"Passwordless" – A step in a more secure future?
As organizations increasingly adopt cloud strategies, traditional methods of authentication may not provide the security needed. Threat actors already know that a lot of people reuse passwords, and security teams need to consistently fight the uphill battle of password hygiene.
While passwords have a long history of use, best practices have evolved along the way. Keep reading as we break down the history of password strategies, and what has come from each milestone.
The birth of the password
In the early days of computing, passwords were primarily used to provide access to internally networked systems. Computers were often located behind closed, locked doors because they took up an entire room. There, the passwords were used to track the amount of time someone spent using the mainframe, but the key to the room was the authentication process itself.
The evolution of the authentication process
As desktop computers became the norm for business processes, passwords and authentication needed to evolve. At this point in time, passwords provided access to both a physical device and the organization’s internal networks. This is due to the fact that computers were still physically connected to the local area network (LAN) using an ethernet cable. Without wireless connectivity or the ability to access the LAN from offsite, authenticating into the device using the password operated as a secure connection.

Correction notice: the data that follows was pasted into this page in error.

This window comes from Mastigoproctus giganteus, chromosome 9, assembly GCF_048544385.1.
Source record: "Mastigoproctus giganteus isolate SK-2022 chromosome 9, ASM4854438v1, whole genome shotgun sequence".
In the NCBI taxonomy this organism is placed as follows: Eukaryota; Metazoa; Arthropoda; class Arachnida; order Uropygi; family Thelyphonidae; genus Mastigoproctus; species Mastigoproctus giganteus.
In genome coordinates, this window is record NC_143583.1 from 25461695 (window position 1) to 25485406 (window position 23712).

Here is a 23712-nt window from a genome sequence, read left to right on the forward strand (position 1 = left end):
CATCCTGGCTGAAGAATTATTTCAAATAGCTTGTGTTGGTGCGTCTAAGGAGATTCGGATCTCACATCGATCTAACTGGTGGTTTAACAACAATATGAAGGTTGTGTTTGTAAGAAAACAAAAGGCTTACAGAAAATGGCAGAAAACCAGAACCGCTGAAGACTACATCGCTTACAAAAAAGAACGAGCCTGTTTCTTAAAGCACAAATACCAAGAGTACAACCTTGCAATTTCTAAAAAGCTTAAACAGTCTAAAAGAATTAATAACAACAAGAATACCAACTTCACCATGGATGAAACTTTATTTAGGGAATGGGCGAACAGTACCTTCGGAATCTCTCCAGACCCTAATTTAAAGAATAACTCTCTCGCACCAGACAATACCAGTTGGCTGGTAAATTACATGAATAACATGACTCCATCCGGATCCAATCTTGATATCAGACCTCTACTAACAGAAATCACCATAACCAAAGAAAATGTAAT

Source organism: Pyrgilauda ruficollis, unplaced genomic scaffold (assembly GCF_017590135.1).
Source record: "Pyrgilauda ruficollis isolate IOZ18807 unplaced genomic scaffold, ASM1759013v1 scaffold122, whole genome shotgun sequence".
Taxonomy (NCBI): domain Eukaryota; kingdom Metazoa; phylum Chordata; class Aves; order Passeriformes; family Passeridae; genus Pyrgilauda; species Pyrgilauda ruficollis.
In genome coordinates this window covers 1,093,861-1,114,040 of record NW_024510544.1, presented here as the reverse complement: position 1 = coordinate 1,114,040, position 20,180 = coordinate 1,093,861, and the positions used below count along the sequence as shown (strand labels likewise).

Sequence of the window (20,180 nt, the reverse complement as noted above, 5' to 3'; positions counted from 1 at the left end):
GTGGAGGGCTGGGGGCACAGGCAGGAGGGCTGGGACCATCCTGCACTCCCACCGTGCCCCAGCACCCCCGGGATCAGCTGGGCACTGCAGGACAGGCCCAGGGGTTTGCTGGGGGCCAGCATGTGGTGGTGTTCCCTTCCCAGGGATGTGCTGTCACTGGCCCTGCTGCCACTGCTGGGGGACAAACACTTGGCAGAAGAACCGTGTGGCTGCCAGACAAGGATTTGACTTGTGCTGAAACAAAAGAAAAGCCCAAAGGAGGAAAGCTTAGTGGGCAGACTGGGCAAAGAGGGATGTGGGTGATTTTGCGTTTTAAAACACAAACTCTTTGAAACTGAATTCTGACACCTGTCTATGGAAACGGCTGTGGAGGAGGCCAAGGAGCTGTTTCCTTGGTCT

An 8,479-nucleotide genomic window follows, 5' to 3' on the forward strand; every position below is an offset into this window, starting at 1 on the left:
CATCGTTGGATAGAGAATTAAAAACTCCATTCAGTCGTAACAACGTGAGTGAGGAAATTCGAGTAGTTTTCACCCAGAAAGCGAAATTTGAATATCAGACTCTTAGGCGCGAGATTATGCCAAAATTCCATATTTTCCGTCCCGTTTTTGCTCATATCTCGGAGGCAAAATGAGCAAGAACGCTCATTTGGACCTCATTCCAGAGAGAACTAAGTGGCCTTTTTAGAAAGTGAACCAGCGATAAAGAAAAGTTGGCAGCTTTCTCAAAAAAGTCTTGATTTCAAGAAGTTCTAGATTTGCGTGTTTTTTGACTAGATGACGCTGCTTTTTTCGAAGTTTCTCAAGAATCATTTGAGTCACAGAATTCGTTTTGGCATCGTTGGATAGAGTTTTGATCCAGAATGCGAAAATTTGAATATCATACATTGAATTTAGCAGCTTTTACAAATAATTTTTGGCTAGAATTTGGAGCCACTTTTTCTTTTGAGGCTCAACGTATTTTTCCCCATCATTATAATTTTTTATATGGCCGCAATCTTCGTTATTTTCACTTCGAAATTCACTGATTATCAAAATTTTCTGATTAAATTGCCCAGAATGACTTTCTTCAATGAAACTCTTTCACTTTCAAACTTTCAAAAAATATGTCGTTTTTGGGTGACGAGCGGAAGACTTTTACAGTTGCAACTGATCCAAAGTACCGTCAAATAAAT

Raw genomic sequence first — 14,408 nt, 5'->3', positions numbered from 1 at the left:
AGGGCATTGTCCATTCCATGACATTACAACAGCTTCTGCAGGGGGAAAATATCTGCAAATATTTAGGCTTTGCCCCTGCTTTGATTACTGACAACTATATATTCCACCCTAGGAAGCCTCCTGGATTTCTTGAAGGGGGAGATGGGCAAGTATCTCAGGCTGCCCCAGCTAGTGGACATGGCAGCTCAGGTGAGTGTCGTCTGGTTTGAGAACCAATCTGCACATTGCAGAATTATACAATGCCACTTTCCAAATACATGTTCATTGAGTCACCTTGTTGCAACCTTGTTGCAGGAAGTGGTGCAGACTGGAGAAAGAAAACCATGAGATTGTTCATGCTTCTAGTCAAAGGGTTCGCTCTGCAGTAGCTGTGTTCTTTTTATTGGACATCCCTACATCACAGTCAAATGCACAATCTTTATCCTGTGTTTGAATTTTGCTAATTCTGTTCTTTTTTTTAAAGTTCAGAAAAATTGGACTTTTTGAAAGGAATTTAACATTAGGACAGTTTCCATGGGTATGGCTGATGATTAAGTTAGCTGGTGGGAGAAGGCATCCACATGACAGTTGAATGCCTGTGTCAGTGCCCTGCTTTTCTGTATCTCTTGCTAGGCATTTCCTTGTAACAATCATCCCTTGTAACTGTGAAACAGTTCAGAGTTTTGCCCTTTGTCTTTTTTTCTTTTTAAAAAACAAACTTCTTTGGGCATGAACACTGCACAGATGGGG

The internet (and the cloud) changes everything
In more recent years, wireless connectivity and cloud adoption has changed everything about passwords. Passwords and authentication created new attack vectors for threat actors. With a password, they could access corporate resources from anywhere in the world.
Password strategies became increasingly complex. Now, organizations needed to establish and enforce policies including:
- Password length
- A combination of uppercase and lowercase letters
- Special characters
- Password rotation periods
With these new requirements, many people used passwords that were easy to remember, often reusing the same password across multiple locations. In doing this, they undermined the password policies’ purpose, giving threat actors a way to steal credentials or engage in dictionary attacks.
In an attempt to mitigate these new risks, organizations started to adopt multi-factor authentication (MFA), which means that users will need to use a combination of two or more of the following:
- Something they know (password)
- Something they have (token, smartphone)
- Something they are (biometrics)
Unfortunately, malicious actors are still able to find ways around these controls. For example, malicious actors often use social engineering attacks to intercept, phish, and spoof text messages. In the end, even security best practices become problematic and inherently risky.